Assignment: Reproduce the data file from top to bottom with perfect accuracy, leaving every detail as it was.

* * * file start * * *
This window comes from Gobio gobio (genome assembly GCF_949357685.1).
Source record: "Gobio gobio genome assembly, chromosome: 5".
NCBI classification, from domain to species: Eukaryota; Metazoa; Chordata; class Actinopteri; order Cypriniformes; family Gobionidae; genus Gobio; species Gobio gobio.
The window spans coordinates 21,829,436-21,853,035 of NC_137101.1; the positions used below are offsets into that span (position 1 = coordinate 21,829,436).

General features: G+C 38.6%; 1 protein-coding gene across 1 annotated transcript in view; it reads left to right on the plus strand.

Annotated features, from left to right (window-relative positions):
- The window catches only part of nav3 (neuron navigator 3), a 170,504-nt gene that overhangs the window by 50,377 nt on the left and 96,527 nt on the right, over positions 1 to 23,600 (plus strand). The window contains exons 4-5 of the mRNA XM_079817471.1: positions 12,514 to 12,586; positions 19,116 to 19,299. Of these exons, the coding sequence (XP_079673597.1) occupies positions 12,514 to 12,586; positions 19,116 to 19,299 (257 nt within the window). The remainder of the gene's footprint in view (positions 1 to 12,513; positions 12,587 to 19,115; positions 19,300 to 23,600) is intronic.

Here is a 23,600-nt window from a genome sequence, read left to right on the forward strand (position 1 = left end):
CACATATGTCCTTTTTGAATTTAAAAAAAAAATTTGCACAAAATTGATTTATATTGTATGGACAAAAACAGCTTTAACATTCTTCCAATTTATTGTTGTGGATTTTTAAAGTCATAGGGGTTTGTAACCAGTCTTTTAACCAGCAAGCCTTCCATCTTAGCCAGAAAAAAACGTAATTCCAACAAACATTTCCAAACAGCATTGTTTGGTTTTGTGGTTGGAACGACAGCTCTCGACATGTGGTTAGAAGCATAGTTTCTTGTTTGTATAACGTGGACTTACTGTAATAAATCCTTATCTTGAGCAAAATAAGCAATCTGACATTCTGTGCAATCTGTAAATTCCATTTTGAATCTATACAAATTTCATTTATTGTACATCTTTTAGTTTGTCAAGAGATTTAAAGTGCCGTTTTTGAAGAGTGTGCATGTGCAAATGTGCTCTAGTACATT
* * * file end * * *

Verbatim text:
This window comes from Gobio gobio (genome assembly GCF_949357685.1).
Source record: "Gobio gobio genome assembly, chromosome: 5".
NCBI classification, from domain to species: Eukaryota; Metazoa; Chordata; class Actinopteri; order Cypriniformes; family Gobionidae; genus Gobio; species Gobio gobio.
The window spans coordinates 21,829,436-21,853,035 of NC_137101.1; the positions used below are offsets into that span (position 1 = coordinate 21,829,436).

General features: G+C 38.6%; 1 protein-coding gene across 1 annotated transcript in view; it reads left to right on the plus strand.

Annotated features, from left to right (window-relative positions):
- The window catches only part of nav3 (neuron navigator 3), a 170,504-nt gene that overhangs the window by 50,377 nt on the left and 96,527 nt on the right, over positions 1 to 23,600 (plus strand). The window contains exons 4-5 of the mRNA XM_079817471.1: positions 12,514 to 12,586; positions 19,116 to 19,299. Of these exons, the coding sequence (XP_079673597.1) occupies positions 12,514 to 12,586; positions 19,116 to 19,299 (257 nt within the window). The remainder of the gene's footprint in view (positions 1 to 12,513; positions 12,587 to 19,115; positions 19,300 to 23,600) is intronic.

Here is a 23,600-nt window from a genome sequence, read left to right on the forward strand (position 1 = left end):
CACATATGTCCTTTTTGAATTTAAAAAAAAAATTTGCACAAAATTGATTTATATTGTATGGACAAAAACAGCTTTAACATTCTTCCAATTTATTGTTGTGGATTTTTAAAGTCATAGGGGTTTGTAACCAGTCTTTTAACCAGCAAGCCTTCCATCTTAGCCAGAAAAAAACGTAATTCCAACAAACATTTCCAAACAGCATTGTTTGGTTTTGTGGTTGGAACGACAGCTCTCGACATGTGGTTAGAAGCATAGTTTCTTGTTTGTATAACGTGGACTTACTGTAATAAATCCTTATCTTGAGCAAAATAAGCAATCTGACATTCTGTGCAATCTGTAAATTCCATTTTGAATCTATACAAATTTCATTTATTGTACATCTTTTAGTTTGTCAAGAGATTTAAAGTGCCGTTTTTGAAGAGTGTGCATGTGCAAATGTGCTCTAGTACATT